Surging oil prices and impending debt limit negotiations have magnified concerns over heavy US dependence on oil and trillion-dollar US federal deficits. At an AEI event on Tuesday morning, Robert Wescott of Keybridge Research LLC and Phillip Swagel of AEI presented their historical and prospective analysis of the impact of America’s federal debt and dependence on oil. Kenneth Blackwell of Liberty University School of Law began by describing the myth of US energy independence and the pricing of oil on the global market.
Swagel then explained how the Long-term Interindustry Forecasting Tool is used to determine the effects of different oil prices on the debt level. Wescott continued by discussing the importance of increased use of other natural resources and light-duty vehicles in ameliorating the economic distress brought on by the nation’s oil dependence.
In the question-and-answer session, AEI’s Benjamin Zycher critiqued the assumptions, methodology, and findings of Wescott and Swagel’s paper. Zycher questioned several of the underlying arguments of paper, including the notion of a trade deficit being inherently bad for the economy, the inefficiency of oil imports, and the positive relationship between oil price and foreign dependence.
US national debt has reached unprecedented levels and threatens America’s economic security. As policymakers work to address the situation, they must examine the less obvious and often overlooked factors that are contributing to the crushing debt burden.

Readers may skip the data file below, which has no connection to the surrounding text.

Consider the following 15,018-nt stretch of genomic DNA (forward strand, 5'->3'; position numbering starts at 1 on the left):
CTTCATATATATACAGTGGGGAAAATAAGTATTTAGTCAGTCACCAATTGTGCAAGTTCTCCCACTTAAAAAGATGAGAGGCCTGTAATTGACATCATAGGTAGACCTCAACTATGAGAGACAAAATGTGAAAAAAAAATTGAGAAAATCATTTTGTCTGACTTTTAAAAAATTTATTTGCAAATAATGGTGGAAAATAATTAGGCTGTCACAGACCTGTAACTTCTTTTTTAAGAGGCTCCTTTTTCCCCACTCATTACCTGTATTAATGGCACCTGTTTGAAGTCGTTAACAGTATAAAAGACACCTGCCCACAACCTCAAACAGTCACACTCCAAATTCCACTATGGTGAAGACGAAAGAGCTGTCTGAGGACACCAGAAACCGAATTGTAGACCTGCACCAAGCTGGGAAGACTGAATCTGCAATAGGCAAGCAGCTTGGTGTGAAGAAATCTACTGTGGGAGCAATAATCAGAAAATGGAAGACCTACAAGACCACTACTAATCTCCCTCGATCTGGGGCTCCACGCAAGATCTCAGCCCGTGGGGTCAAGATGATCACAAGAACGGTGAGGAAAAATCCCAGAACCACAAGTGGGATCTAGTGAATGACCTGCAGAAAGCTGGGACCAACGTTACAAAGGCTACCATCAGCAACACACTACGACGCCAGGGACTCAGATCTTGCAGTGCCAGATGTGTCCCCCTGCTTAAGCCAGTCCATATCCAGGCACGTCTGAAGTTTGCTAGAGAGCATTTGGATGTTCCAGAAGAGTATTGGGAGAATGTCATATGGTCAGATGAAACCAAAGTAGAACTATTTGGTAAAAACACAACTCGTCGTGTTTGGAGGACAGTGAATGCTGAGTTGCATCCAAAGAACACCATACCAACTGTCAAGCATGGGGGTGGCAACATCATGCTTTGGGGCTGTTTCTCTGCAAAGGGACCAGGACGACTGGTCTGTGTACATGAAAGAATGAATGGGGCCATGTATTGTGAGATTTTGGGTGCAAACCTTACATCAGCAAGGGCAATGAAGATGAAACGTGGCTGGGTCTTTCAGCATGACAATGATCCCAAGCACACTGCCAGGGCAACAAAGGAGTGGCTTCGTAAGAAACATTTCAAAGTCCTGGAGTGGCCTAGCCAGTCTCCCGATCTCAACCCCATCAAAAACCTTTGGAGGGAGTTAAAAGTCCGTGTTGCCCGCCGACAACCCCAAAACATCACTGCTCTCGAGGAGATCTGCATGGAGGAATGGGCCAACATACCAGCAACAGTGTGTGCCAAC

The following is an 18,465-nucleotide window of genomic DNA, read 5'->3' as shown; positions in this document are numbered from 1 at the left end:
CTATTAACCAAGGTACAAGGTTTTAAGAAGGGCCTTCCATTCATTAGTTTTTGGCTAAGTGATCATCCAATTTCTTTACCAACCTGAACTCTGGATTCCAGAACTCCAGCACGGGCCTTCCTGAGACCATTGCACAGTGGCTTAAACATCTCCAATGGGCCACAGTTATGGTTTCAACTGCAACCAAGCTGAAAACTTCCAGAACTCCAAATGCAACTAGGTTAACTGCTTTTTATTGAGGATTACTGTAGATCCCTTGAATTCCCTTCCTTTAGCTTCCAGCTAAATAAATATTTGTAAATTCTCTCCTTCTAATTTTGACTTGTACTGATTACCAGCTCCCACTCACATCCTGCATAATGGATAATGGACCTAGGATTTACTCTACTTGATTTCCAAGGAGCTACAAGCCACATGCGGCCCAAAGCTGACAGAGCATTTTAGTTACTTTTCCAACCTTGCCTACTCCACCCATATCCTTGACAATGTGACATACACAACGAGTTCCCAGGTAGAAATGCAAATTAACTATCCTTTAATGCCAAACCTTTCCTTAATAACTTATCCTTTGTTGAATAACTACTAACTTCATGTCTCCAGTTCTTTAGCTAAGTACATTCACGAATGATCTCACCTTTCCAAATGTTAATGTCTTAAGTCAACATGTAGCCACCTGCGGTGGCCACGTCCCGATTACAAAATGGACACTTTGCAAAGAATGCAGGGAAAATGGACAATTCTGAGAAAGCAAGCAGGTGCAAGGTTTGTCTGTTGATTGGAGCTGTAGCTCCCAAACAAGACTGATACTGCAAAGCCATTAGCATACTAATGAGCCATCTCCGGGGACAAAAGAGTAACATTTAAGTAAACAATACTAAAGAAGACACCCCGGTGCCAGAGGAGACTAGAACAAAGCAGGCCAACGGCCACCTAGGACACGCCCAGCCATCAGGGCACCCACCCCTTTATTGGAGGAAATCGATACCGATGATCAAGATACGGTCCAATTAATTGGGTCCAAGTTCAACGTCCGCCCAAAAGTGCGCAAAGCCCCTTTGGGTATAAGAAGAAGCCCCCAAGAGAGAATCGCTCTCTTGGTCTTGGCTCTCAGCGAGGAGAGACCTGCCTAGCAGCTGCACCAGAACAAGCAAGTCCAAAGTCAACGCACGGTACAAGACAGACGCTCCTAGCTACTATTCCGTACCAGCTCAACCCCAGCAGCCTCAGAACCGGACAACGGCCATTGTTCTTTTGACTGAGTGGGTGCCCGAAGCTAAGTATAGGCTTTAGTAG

In a new Securing America’s Future Energy–commissioned report titled “Oil’s Impact on US Fiscal Stability,” Robert Wescott and Phillip Swagel find that high and volatile oil prices have had a considerable impact on increasing US national debt. They reveal that independent of the effects of the Great Recession, oil dependence added roughly $1 trillion to the national debt between 2002 and 2012.
Join Wescott, Swagel, and Ken Blackwell, former secretary of state for Ohio, in a discussion of Wescott and Swagel’s new report.
Join the conversation on Twitter with #OilDebt.
If you are unable to attend, we welcome you to watch the event life on this page. Full video will be posted within 24 hours.
Registration and Breakfast
Kenneth Blackwell, Liberty University School of Law
Phillip Swagel, AEI and Keybridge Research LLC
Robert Wescott, Keybridge Research LLC
Benjamin Zycher, AEI
Event Contact Information
For more information, please contact Brittany Pineros at [email protected], 202.862.5926.
Media Contact Information
For media inquiries, please contact Véronique Rodman at [email protected], 202.862.4871.
Kenneth Blackwell is a visiting professor at the Liberty University School of Law, a fellow at the Family Research Council and the American Civil Rights Union, and a senior adviser to Securing America’s Future Energy (SAFE), an organization dedicated to improving US economic and national security through reduced oil dependence. He was previously the mayor of Cincinnati, treasurer and secretary of state for Ohio, undersecretary at the US Department of Housing and Urban Development, and US ambassador to the United Nations Human Rights Commission. During the 1990s, Blackwell served on the congressionally appointed National Commission on Economic Growth and Tax Reform and the board of the International Republican Institute. Blackwell serves on the board of directors of various high-profile organizations including the Timothy Plan, the International Foundation for Electoral Systems, the United States Air Force Academy Foundation, the Club for Growth, the National Rifle Association, and the Becket Fund for Religious Liberty. He has also served as a fellow at Harvard University’s Institute of Politics, the Heritage Foundation, the Aspen Institute, the Salzburg Seminar in Austria, and the School of Advanced International Studies at Johns Hopkins University.